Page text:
Why are Live Nation turning down free money in Cork?
Live Nation’s decision to withdraw from the two bids for Cork’s events centre is another twist in a long-running tale
If you thought that we’d heard the last of the bizarre lines in the story of Cork’s long-mooted events centre, think again. Some readers will recall that the proposed venue was one of the few winners in last year’s budget thanks to a decision by the government to lash €10 million in cash from the National Lottery into a pot to support “the development of a large scale multi-functional events centre in Cork”.
As we reported back then, Live Nation were all over one of the applications for the centre, the one promoted by developer Owen O’Callaghan to turn a two-acre site on Albert Quay into a 5,000-seat venue. However, it now appears that Live Nation decided to hedge their bets along the line and were also involved in the application by BAM and Heineken Ireland to turn the former Beamish and Crawford site in to the city into a 6,000-seat event centre, cinema, student apartments, restaurants, shops, bars, and galleries.
In both cases, it was expected that they were going to manage and operate the venue on behalf of the developer, but there’s no doubt that they’d also look at owning the venue in due course, as we’ve seen with Dublin’s O2, because this is the company’s business model worldwide
Both applications had received planning permission so it was over to Cork City Council to toss the coin and make the final call on who was going be Cork’s events centre big kahoona (at least, they weren’t going to try to have two of the damn things – the good times are not quite back). The council called for tenders (it is understood that only the BAM/Heineken group submitted a tender), which were then to be assessed by consultants PricewaterhouseCooper before a final decision was made.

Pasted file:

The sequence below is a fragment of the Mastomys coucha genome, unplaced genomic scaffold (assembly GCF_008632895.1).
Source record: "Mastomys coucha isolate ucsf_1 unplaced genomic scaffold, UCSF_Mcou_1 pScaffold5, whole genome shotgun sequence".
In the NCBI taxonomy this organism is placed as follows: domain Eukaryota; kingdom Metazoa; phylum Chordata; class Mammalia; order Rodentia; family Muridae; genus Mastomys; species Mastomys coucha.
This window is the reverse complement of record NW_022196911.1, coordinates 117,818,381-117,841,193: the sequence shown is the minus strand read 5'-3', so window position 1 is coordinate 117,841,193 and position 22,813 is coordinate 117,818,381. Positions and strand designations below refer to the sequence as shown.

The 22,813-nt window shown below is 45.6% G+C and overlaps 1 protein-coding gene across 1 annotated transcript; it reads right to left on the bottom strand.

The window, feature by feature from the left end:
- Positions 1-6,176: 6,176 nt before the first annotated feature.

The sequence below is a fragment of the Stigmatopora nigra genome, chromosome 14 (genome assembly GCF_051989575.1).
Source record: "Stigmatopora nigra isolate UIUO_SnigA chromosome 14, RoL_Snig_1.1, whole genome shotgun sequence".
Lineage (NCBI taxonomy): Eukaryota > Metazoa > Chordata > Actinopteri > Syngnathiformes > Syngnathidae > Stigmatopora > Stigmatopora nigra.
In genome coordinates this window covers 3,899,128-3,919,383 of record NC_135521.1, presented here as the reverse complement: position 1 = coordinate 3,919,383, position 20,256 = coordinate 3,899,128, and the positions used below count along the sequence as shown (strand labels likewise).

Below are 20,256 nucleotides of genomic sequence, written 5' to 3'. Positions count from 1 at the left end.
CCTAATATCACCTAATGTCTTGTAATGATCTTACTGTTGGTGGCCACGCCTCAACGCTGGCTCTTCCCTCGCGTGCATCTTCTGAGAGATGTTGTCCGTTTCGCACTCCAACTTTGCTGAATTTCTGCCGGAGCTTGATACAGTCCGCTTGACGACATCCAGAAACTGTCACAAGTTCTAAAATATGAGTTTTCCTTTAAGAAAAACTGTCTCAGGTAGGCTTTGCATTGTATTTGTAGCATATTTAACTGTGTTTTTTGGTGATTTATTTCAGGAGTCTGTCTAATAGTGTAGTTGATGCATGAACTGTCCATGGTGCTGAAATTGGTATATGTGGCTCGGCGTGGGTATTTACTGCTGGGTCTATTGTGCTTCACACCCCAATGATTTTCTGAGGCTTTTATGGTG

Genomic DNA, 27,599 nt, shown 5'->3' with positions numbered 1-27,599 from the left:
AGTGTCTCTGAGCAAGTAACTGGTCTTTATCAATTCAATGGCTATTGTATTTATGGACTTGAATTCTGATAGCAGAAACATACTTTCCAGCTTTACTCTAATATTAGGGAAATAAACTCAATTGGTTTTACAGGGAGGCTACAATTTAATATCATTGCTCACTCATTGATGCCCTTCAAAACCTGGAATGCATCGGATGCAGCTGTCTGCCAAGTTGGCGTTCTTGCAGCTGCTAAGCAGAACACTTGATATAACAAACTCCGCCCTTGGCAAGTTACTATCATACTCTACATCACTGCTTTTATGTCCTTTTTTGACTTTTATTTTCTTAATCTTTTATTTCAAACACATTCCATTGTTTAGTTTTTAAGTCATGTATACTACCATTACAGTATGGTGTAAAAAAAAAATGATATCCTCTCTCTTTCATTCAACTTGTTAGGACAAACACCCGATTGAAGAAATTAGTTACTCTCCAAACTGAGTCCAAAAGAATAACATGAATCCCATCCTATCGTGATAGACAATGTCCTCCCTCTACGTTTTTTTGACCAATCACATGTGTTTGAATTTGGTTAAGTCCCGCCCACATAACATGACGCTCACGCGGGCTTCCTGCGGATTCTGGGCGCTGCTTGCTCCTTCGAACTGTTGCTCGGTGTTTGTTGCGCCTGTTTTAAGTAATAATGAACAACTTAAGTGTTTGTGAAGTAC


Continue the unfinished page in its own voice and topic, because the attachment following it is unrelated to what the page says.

But, as Barry Roche reports in today’s paper, the saga took another turn when it transpires that our favourite global live music megabusiness Live Nation had withdrawn from both tenders for the centre. Per Barry’s report, “it emerged last week that Live Nation was not happy with some of conditions being imposed on the event operator by Cork City Council as part of the tender agreement” and had stood down from both bids. Stinger for everyone.
It would be interesting to know which conditions caused so much problems for a company with a growing presence in Ireland’s live music business. The company’s Irish interests include their involvement with promoter Denis Desmond’s business affairs, their partnership with MCD Concerts on Festival Republic, their ownership of the O2 and management of the Bord Gais Energy Theatre in Dublin. This withdrawal from the process is all the more curious given that there was a significant bundle of taxpayers’ cash involved. No doubt, some light will be thrown on those contentious conditions in time as this story, which has now been running since 2006 without any resolution in sight, keeps twisting and turning.